House Democrats this week are pushing ahead with voting on their own legislation to reopen the government and add $1bn for border security – including 75 more immigration judges and infrastructure improvements – but no funding for the wall.

Trump later tweeted: “Democrats are kidding themselves (they don’t really believe it!) if they say you can stop Crime, Drugs, Human Trafficking and Caravans without a Wall or Steel Barrier. Stop playing games and give America the Security it deserves. A Humanitarian Crisis!”

Meanwhile, the impact of the shutdown, the longest ever, continued to ripple across the nation. The previous longest shutdown was 21 days in 1995-96, when Bill Clinton was president.

The Transportation Security Administration said the percentage of its airport screeners missing work hit 10% on Sunday, up from 3.1% on the comparable Sunday a year ago.

The screeners, who have been working without pay, have been citing financial hardship as the reason they can’t report to work. Even so, the agency said it screened 1.78 million passengers on Sunday with only 6.9% having to wait 15 minutes or longer to get through security.

The shutdown had also threatened to disrupt plans for an annual Martin Luther King Jr Day service at Atlanta’s Ebenezer Baptist church, where the civil rights leader was co-pastor with his father from 1960 until his assassination in 1968. The site is run by the National Park Service and had been closed. A grant from Delta Air Lines is keeping the church and associated sites, including the home where King was born, open through 3 February.

Trump on Saturday offered to extend temporary protections for young migrants brought to the US illegally as children and those fleeing disaster zones for three years in exchange for $5.7bn for his border wall.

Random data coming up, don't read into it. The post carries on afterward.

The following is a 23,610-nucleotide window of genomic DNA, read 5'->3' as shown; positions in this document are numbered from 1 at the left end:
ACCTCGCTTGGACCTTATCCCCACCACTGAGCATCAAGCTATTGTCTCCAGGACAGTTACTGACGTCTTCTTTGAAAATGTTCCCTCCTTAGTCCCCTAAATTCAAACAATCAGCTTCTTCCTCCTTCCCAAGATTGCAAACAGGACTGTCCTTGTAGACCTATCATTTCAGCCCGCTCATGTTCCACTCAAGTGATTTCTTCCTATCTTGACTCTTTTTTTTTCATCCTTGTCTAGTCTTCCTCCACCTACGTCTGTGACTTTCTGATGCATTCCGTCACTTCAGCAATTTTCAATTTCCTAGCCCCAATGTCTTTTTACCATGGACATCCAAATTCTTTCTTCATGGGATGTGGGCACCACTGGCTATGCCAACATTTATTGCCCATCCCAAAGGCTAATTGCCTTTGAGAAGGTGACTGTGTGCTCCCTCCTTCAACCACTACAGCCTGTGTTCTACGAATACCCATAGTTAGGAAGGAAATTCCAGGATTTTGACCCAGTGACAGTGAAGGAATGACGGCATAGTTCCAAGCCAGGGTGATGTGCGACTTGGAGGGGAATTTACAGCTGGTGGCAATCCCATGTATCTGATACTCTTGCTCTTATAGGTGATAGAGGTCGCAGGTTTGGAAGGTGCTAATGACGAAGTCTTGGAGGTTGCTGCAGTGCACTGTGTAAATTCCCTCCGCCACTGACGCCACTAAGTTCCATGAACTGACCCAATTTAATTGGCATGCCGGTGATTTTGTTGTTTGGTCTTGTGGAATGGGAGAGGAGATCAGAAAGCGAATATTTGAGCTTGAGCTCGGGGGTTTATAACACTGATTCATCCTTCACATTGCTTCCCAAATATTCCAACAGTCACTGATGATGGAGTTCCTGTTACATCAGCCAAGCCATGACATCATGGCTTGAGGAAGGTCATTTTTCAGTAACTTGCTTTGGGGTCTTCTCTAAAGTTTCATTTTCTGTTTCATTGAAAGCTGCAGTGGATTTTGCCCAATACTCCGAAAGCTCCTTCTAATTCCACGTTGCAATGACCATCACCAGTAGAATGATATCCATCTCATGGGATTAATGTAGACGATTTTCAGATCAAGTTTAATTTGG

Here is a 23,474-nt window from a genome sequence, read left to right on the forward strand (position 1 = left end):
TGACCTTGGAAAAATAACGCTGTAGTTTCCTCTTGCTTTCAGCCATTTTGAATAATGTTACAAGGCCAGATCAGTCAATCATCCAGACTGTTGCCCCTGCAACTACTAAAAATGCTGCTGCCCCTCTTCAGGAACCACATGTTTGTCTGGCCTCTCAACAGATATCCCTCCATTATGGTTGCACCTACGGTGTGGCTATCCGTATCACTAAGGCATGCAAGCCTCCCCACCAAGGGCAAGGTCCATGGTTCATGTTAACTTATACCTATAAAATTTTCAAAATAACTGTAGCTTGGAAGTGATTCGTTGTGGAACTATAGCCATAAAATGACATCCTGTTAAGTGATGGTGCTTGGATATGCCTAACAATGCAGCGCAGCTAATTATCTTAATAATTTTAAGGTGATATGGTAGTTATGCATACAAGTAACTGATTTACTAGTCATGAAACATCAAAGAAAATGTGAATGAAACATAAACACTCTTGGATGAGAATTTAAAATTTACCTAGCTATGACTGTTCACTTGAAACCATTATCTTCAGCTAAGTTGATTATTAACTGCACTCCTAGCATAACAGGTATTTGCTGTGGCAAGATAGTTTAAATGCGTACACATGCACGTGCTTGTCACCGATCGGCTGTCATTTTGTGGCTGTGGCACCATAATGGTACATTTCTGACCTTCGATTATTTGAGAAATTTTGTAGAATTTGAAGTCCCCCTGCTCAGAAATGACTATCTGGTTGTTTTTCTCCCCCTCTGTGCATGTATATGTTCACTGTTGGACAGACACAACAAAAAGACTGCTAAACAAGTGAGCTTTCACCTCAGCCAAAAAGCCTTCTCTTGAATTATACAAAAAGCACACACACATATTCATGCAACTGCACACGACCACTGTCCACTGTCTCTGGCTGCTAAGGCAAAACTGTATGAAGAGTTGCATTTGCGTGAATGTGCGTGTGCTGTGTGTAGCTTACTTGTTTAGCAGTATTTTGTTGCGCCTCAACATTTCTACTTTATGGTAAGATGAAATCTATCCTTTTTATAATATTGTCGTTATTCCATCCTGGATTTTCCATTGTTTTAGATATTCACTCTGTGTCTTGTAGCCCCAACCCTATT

Democrats said that the proposal for a three-year extension didn’t go nearly far enough and that Trump was using as leverage programs that he had targeted.

Meanwhile, some on the right, including the conservative commentator Ann Coulter, accused Trump of offering “amnesty”.

“No, Amnesty is not a part of my offer,” Trump tweeted on Sunday, in response. He noted that he had offered temporary protections for the immigrants in question, but added: “Amnesty will be used only on a much bigger deal, whether on immigration or something else.”

That statement led some to suggest that Trump might be open to including a potential pathway to citizenship for the young “Dreamer” immigrants in a future proposal to end the standoff.

Asked in an interview on Fox News Sunday whether Trump’s proposal represented a “final offer”, Vice-President Mike Pence said the White House was willing to negotiate.

“Well, of course,” Pence said. “The legislative process is a negotiation.”

King’s oldest son rejects vice-president’s comparison of civil rights leader to Trump: ‘MLK was a bridge builder, not a wall builder’

Donald Trump and Vice-President Mike Pence visit the Martin Luther King Jr Memorial in Washington, DC on Monday.

Donald Trump and Vice-President Mike Pence visit the Martin Luther King Jr Memorial in Washington, DC on Monday. Photograph: Mandel Ngan/AFP/Getty Images